Hut to trot

Situated in almost perfect solitude, only a stone's throw from the River Deben, it would be hard to find a more idyllic setting.Sitting on a deck looking across the water at the boats anchored offshore – civilisation seems a distant memory.

Situated in almost perfect solitude, only a stone's throw from the River Deben, it would be hard to find a more idyllic setting.

Sitting on a deck looking across the water at the boats anchored offshore – civilisation seems a distant memory.

But isolation at its most blissful comes at a price –as another Suffolk property bombshell in Suffolk exploding on to the market shows.

This one-bedroom beach hut in Waldringfield has been put up for sale for a record-breaking £60,000.


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It is a repeat of pricing madness last seen in February when a humble fisherman's shack was put on the market for £45,000.

Advertising mogul Charles Saatchi once bought a shed with a view for £75,000 in Whitstable, Kent, in and in 1998 a Felixstowe beach hut was sold for £15,000. Beach huts in Southwold have gone for up to £55,000.

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But beach hut number 29 in Waldringfield must have hidden qualities to have been put on the market for £59,995.

According to its estate agents, it is a run down shack that the buyers will have to invest in to return it to its former glory.

The estate agents Spicer and McColl said that the one bedroom hut with a lounge and kitchenette but no electricity was in a poor condition but that there was planning permission to completely demolish it- only if it is repalced with an identically sized hut.

The owner of the hut, which sits on 35 by 64 foot of land, can only live in it for up to two weeks at a time and so would be ideal for people living in the city, looking for a weekend retreat in a picturesque sailing village.

"Beach huts in Southwold have sold for £55,000 and so this is a property you can sleep in, it is more of a chalet, than a beach hut," said Mark Page of Spicer and McColl.

All lighting, cooking equipment and other necessities will have to be powered by gas canisters.

The property is selling for such an extortionate amount because of the view it has, the area it is in and the distance, 400 yards, from local amenities like the Maybush Inn on Cliff Road.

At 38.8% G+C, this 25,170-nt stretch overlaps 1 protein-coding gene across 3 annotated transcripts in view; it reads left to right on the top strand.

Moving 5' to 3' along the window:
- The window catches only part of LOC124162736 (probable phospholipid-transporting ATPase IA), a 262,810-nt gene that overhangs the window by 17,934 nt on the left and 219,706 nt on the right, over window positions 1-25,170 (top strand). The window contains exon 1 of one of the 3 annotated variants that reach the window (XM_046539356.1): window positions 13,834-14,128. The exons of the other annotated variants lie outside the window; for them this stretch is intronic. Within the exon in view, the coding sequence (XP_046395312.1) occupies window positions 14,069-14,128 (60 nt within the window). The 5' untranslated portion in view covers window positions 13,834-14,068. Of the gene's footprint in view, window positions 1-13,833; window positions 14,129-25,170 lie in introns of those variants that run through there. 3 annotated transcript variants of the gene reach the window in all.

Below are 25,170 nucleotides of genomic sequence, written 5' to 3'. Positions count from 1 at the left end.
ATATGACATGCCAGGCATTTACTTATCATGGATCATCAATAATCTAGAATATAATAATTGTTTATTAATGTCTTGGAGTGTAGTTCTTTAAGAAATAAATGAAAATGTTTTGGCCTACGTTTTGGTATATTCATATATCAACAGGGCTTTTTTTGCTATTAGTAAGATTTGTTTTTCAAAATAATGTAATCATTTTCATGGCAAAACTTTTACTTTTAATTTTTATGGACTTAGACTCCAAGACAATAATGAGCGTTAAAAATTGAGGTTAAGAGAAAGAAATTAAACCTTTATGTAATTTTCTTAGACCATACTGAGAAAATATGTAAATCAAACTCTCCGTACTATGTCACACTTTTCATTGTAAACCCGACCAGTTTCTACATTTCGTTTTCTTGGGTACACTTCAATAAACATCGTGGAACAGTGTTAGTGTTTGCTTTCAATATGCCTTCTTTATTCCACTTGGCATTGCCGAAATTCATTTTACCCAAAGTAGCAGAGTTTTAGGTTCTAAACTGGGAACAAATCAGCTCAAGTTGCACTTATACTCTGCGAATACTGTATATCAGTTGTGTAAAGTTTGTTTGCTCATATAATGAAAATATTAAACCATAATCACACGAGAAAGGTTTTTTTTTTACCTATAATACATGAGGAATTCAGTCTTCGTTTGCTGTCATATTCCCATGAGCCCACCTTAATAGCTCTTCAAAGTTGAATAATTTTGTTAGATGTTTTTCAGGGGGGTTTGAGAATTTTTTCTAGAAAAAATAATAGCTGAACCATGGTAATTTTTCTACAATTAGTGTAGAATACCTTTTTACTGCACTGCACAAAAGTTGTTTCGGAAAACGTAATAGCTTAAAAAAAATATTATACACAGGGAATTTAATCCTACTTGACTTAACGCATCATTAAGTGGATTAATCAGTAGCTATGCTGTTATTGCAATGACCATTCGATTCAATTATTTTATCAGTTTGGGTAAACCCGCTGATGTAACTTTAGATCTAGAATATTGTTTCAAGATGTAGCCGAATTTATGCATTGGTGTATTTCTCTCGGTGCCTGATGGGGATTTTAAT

Mr Page said that it would cost £190,000 for a small cottage in Waldringfield, but with this hut it is much cheaper and has a better view.

The hut is being sold by people who live in London who have owned the hut for 25 years and decided to sell for personal reasons.

Bannister and co, the estate agents on Hamilton Road, Felixstowe, said that a typical beach hut in Felixstowe would be sold for around £600 to £800.

"Any part along the promenade even in Old Felixstowe, that is not an untypical price," he said.

"I can see why they're popular because they're for use all the time, whenever you want, winter or rain," he said. "I just think for £60,000 you can have a lot of holidays.

"£60,000 for a beach hut just seems madness. I think it is alarming really, it is a £300 shed, that is all it is.

Beach hut owners in Felixstowe were also astonished by the hefty price.

Many wondered how such a price could be justified as in Felixstowe, people are restricted from sleeping in the huts due to a by-law.

One hut owner said: "I certainly wouldn't buy it even if I had got lots of money. We don't very often see them up for sale."

But another hut owner near the Bath Tap toilets said: "I think that is marvellous because mine will be worth more then. It is in a prime position.

"I think what it is is people in London coming out for the weekends and it is quite a prestigious thing to have, a beach hut."

Although she believed the huts are no more than glorified sheds she said she uses hers all the time and could cook a five-course meal in it if she wanted to with her gas cooker.

One beach hut nearby to hers had recently been sold for £4,000.

"I don't think I could ever justify it. There are a lot more important things you could spend the money on.

"People who have got them tend to keep them, beach huts are handed down from generation to generation."

Some huts on the promenade near Bath Hill are served with electricity and can be worth more than £4,000 and although the sun-seekers own the beach huts, Suffolk Coastal District Council still charges them £250 each year to have the hut on their land.

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